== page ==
BMW and IBM working on artificial intelligence car tech

by Sam Sheehan, Autocar UK 16 Dec 2016


L-R: Harriet Green, global head of IBM’s Watson IoT; Niklaus Waser, head of Watson IoT Centre; Marcus Raisch, BMW head of e-mobility; Alexander Kraubitz, BMW international corporate sales.
L-R: Harriet Green, global head of IBM’s Watson IoT; Niklaus Waser, head of Watson IoT Centre; Marcus Raisch, BMW head of e-mobility; Alexander Kraubitz, BMW international corporate sales.

BMW is working with American technology giant IBM to co-develop artificial intelligent technology that can be featured in road cars.

Researchers and engineers from BMW are working at IBM’s Munich headquarters for its Watson Internet of Things (IoT) technology. They’ll help develop IBM’s Watson cognitive system, which can learn from and pass back intelligence into the physical world, for integration into automotive products.

BMW is providing the IBM site with four i8s to be used as prototypes for these new artificial intelligence systems. The systems will run on IBM’s Bluemix cloud platform, which IBM said will enable Watson technology to heighten a driver’s connection with their car.

The technology uses machine learning to enable a car to improve its understanding of its driver, so it can cater its systems and cabin experience to suit their preferences. Complex voice control technology will also allow drivers to issue commands using conventional conversation, rather than set phrases, which is often the case with today’s voice control technology.

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“Watson is transforming how people interact with the physical world – helping to create safer, more efficient and personal experiences at home, at work and on the road,” said Harriet Green, global head of IBM’s Watson IoT business.

“With this agreement, our companies will work together to lay the foundations so that BMW’s drivers can benefit from Watson’s conversational and machine learning capabilities. Our insight shows that while the car will remain a fixture in personal transportation, the driving experience will change more over the next decade than at any other time of the automobile's existence,” continued Green.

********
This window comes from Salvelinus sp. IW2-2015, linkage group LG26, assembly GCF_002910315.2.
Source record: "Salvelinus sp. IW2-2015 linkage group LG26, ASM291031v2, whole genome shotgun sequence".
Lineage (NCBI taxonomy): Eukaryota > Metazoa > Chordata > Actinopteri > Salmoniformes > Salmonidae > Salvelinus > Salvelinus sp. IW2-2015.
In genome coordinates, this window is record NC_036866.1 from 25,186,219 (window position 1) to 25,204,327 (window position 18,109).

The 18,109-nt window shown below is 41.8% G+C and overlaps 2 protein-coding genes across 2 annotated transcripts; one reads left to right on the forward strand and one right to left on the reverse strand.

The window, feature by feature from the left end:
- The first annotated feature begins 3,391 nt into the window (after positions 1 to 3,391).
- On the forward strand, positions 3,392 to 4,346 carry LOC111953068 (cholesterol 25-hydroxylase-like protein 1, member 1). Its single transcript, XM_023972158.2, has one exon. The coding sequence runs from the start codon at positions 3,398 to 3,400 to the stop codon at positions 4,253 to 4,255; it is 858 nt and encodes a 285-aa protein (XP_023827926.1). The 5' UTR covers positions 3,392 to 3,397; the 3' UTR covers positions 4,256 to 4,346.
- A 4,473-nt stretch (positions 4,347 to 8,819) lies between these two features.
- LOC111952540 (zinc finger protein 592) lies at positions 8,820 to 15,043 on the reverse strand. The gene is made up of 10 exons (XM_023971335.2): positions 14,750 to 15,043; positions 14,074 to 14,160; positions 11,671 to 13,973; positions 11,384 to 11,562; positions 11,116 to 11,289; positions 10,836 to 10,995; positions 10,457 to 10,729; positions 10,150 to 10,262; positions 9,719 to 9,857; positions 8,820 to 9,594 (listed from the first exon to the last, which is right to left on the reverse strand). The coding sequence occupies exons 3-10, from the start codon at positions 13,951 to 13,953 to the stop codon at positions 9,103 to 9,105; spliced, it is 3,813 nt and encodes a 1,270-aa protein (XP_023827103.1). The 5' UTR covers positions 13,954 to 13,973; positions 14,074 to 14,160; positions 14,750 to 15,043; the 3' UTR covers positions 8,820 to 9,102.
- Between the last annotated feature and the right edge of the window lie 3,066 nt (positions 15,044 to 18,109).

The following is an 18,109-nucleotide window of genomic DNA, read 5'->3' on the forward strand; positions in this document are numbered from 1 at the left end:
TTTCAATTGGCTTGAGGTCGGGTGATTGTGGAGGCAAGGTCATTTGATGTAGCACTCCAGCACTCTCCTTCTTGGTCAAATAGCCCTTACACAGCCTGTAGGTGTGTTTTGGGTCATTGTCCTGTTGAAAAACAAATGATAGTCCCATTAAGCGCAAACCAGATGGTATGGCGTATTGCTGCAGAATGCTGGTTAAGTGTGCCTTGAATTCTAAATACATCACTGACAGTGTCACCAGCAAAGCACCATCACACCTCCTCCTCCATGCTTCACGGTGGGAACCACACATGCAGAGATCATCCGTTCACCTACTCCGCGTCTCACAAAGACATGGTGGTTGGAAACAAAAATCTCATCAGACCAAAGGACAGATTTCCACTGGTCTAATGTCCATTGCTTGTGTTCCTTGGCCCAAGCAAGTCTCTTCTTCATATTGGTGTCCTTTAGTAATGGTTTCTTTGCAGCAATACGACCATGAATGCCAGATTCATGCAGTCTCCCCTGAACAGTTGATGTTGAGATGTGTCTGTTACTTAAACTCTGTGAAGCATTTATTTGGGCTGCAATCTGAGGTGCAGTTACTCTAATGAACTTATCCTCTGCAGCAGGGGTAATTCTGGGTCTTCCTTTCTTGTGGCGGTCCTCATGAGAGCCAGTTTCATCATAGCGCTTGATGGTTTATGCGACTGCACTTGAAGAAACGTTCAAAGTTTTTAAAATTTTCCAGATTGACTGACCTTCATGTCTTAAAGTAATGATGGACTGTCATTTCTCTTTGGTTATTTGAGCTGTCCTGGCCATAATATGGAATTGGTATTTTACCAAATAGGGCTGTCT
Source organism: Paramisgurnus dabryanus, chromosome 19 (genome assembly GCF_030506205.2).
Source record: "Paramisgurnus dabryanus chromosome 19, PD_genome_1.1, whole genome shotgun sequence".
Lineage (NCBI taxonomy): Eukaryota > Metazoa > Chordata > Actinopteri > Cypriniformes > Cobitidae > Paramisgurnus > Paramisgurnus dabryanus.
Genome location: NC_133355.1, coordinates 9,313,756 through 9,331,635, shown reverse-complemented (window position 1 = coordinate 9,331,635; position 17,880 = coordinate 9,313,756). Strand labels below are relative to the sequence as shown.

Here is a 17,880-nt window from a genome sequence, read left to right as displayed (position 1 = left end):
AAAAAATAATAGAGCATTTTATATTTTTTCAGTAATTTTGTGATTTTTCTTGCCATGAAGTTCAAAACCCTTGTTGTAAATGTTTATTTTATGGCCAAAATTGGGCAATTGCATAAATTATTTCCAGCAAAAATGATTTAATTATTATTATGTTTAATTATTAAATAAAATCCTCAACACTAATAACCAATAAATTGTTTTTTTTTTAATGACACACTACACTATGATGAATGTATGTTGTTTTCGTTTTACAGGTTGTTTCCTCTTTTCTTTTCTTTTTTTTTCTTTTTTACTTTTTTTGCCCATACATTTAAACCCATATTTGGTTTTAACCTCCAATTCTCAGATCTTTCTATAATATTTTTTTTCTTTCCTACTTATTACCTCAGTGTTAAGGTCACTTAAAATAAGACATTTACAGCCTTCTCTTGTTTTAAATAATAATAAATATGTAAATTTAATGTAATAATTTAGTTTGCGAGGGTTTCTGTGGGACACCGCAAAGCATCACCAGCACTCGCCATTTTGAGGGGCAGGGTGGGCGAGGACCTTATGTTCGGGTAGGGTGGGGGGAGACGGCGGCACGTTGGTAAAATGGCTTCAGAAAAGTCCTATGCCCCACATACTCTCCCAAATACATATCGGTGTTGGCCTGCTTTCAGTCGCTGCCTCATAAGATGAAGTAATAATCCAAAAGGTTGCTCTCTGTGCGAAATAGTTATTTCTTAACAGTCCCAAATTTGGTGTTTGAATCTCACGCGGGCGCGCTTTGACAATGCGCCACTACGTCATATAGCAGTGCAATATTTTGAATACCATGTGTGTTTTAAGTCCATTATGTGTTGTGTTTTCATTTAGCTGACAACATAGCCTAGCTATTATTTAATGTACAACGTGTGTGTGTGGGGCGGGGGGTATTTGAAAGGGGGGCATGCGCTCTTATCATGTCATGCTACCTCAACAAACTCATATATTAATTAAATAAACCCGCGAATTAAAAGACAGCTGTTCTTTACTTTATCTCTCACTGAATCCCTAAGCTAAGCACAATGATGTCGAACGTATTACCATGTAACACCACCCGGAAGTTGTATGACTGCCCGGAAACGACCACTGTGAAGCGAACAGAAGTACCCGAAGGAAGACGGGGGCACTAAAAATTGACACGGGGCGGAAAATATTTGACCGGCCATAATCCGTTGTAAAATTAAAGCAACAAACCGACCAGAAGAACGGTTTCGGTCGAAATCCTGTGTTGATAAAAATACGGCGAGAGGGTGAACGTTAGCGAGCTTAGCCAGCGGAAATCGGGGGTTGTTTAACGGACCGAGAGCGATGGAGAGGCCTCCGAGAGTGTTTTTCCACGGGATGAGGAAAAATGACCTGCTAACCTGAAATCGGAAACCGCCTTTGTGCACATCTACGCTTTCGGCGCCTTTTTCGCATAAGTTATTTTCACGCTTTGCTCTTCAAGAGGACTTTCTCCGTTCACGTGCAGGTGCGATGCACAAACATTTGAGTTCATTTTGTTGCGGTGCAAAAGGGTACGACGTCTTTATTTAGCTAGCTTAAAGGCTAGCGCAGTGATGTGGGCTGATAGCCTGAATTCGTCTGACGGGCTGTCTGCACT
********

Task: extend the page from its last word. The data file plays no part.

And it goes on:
IBM’s studies predict that the car will become increasingly able to self-heal, diagnosing and fixing its own faults and even fixing other vehicles, as well as better at connecting with other cars to share information.

This will help to improve the self-driving ability of autonomous cars, and also make the cars more integrated with the IoT, which connects all devices including housing appliances and phones together so they can share information and offer streamlined services.

Continental and Oxford University

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BMW and IBM’s partnership is not the first of its kind. Continental and Oxford University are also co-working on the development of artificially intelligent technology for use in road cars.

Continental’s head of artificial intelligence & robotics, Demetrio Aiello, told Autocar UK, “A seamless mobility experience can minimise stress caused by planning activities like scheduling and ticketing. In an ideal mobility world we can imagine that users doesn’t need to express any travel request, they only need to enter and exit vehicles, trains, planes or other transportation facilities according to a schedule which is constantly kept up to date.”

“I love the idea that one day new services will enable reliable mobility, and that users will be relieved from maintenance because vehicles will fuel or charge on their own and go to the workshop automatically, when a visit is required,” Aiello said.

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